• The Idea of Becoming a Non-Turkey
        • No More Black Swans
    • Chapter 9: Fat Tony and the Fragilistas
      • Indolent Fellow Travelers
        • The Importance of Lunch
        • The Antifragility of Libraries
      • On Suckers and Nonsuckers
        • Loneliness
        • What the Nonpredictor Can Predict
    • Chapter 10: Seneca's Upside and Downside
        • Is This Really Serious?
        • Less Downside from Life
        • Stoicism's Emotional Robustification
        • The Domestication of Emotions
        • How to Become the Master
        • The Foundational Asymmetry
    • Chapter 11: Never Marry the Rock Star
      • On the Irreversibility of Broken Packages
      • Seneca's Barbell
        • The Accountant and the Rock Star
        • Away from the Golden Middle
        • The Domestication of Uncertainty
      • Do You Really Know Where You Are Going?
        • The Teleological Fallacy
        • America's Principal Asset
    • Chapter 12: Thales' Sweet Grapes
      • Option and Asymmetry
        • The Options of Sweet Grapes
        • Saturday Evening in London
        • Your Rent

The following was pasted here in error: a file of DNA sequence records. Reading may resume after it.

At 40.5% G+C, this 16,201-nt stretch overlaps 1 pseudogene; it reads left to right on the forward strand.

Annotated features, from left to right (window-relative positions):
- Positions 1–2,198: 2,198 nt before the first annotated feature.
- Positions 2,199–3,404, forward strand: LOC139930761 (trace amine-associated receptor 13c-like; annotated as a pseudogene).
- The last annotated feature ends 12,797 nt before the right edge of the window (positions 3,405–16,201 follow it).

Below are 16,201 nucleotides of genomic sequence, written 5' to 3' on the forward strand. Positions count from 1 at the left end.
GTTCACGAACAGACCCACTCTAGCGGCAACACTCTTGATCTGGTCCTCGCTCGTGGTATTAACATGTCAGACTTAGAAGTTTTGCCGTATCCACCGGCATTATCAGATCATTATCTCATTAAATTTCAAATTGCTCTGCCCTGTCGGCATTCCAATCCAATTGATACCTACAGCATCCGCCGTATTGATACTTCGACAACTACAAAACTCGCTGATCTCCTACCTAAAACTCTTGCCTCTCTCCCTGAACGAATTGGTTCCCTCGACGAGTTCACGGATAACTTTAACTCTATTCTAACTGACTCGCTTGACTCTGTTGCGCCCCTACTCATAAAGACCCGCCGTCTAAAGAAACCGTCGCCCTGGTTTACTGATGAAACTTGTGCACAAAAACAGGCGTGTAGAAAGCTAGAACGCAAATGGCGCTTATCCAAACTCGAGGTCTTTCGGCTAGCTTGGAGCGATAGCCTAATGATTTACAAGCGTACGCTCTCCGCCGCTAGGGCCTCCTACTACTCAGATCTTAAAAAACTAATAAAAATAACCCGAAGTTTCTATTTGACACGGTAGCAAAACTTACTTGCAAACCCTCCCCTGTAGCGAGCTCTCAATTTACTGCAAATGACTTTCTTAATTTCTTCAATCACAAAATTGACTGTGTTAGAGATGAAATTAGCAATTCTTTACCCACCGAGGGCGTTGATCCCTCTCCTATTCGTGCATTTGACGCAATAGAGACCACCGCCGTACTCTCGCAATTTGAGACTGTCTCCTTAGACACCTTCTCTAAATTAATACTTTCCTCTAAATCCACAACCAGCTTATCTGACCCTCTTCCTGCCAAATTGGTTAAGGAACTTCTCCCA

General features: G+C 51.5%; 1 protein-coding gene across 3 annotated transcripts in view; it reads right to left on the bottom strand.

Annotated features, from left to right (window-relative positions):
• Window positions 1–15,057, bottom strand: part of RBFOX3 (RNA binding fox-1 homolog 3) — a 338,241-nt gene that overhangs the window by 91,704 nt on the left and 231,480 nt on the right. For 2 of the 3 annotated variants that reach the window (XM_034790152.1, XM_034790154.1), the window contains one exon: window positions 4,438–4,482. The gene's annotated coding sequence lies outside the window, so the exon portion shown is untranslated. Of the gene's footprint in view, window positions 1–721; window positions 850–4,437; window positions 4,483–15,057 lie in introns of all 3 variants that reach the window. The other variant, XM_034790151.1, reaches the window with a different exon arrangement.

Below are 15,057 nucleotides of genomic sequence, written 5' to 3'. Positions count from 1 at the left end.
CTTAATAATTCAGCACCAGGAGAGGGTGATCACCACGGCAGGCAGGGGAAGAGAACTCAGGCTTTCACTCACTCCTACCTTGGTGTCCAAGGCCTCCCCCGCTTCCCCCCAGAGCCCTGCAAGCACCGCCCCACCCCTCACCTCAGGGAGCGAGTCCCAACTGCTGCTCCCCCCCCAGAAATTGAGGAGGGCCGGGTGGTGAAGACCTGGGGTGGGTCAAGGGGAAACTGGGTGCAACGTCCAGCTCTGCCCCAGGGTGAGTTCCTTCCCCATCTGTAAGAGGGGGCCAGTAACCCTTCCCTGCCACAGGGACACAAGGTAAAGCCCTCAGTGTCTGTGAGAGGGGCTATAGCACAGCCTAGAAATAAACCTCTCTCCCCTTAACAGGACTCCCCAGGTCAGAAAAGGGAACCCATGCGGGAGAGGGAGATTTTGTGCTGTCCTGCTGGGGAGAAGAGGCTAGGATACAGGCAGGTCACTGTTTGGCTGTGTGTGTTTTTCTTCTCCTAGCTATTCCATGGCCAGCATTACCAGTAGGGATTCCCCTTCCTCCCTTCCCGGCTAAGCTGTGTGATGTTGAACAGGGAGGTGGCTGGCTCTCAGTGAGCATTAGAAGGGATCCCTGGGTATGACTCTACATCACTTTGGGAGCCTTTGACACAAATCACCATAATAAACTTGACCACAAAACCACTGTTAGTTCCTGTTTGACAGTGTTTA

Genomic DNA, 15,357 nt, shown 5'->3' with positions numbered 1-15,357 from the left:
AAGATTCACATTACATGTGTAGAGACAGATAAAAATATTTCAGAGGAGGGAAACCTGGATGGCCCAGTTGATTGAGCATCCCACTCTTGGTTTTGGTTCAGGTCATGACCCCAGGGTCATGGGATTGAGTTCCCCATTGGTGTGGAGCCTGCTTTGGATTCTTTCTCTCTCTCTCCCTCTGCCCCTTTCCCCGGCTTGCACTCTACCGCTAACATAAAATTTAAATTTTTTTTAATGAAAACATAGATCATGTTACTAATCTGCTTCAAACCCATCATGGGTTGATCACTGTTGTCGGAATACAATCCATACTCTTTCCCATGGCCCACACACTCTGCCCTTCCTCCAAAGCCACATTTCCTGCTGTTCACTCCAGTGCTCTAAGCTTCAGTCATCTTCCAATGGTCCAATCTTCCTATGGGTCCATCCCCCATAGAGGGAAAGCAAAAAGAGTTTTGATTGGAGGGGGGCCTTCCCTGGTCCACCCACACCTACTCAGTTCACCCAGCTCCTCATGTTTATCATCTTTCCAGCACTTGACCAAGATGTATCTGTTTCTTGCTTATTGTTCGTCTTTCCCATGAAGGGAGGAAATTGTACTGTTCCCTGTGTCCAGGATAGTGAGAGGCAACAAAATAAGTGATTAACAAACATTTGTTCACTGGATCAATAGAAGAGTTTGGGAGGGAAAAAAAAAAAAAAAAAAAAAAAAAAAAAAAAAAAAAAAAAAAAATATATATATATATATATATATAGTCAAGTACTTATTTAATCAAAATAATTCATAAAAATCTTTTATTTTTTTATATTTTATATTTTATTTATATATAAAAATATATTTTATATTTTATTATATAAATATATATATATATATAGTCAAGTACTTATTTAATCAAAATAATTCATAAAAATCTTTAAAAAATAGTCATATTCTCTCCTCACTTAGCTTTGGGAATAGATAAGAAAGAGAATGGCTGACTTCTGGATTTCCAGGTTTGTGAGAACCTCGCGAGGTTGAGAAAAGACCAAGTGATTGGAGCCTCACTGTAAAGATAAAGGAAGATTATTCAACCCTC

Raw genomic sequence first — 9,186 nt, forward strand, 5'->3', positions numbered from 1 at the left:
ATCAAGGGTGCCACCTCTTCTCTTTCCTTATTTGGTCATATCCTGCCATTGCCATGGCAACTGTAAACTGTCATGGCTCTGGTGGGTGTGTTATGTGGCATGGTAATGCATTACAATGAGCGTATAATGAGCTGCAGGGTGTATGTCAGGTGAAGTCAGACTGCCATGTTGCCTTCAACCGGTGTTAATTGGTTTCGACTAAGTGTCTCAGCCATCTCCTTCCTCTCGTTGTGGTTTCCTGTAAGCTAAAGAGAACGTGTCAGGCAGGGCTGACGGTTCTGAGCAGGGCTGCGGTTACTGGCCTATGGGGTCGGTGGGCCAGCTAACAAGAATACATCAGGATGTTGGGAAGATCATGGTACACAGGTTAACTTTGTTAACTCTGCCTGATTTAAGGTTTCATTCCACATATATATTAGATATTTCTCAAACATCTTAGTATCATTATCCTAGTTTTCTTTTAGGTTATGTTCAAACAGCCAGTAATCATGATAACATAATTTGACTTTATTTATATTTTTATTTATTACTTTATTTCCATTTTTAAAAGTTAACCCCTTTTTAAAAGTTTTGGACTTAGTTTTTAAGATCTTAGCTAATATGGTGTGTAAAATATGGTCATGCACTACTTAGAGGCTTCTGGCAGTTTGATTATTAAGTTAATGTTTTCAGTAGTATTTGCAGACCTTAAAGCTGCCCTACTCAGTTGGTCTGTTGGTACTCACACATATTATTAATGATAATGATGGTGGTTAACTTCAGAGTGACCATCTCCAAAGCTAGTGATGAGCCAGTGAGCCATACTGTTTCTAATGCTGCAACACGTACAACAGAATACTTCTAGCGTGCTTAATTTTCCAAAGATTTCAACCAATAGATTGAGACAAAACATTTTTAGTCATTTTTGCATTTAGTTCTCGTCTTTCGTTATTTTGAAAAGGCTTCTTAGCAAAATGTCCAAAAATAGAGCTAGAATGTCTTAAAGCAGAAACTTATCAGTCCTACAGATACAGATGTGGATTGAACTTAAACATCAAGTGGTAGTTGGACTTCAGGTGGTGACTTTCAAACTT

• Asymmetry
        • Things That Like Dispersion
      • The Thalesian and the Aristotelian
        • How to Be Stupid
        • Nature and Options
        • The Rationality
        • Life Is Long Gamma
        • Roman Politics Likes Optionality
        • Next
    • Chapter 13: Lecturing Birds on How to Fly
        • Once More, Less Is More
        • Mind the Gaps
        • Search and How Errors Can Be Investments
        • Creative and Uncreative Destructions
      • The Soviet-Harvard Department of Ornithology
      • Epiphenomena
        • Greed as a Cause
        • Debunking Epiphenomena
        • Cherry-picking (or the Fallacy of Confirmation)
    • Chapter 14: When Two Things Are Not the "Same Thing"
        • Where Are the Stressors?
        • L'Art pour l'Art, to Learn for Learning's Sake
        • Polished Dinner Partners
      • The Green Lumber Fallacy
        • How Fat Tony Got Rich (and Fat)
      • Conflation
      • Prometheus and Epimetheus
    • Chapter 15: History Written by the Losers
        • The Evidence Staring at Us
        • Is It Like Cooking?
        • The Industrial Revolution
        • Governments Should Spend on Nonteleological Tinkering, Not Research
      • The Case in Medicine
        • Matt Ridley's Anti-Teleological Argument
        • Corporate Teleology
      • The Inverse Turkey Problem
        • To Fail Seven Times, Plus or Minus Two
      • The Charlatan, the Academic, and the Showman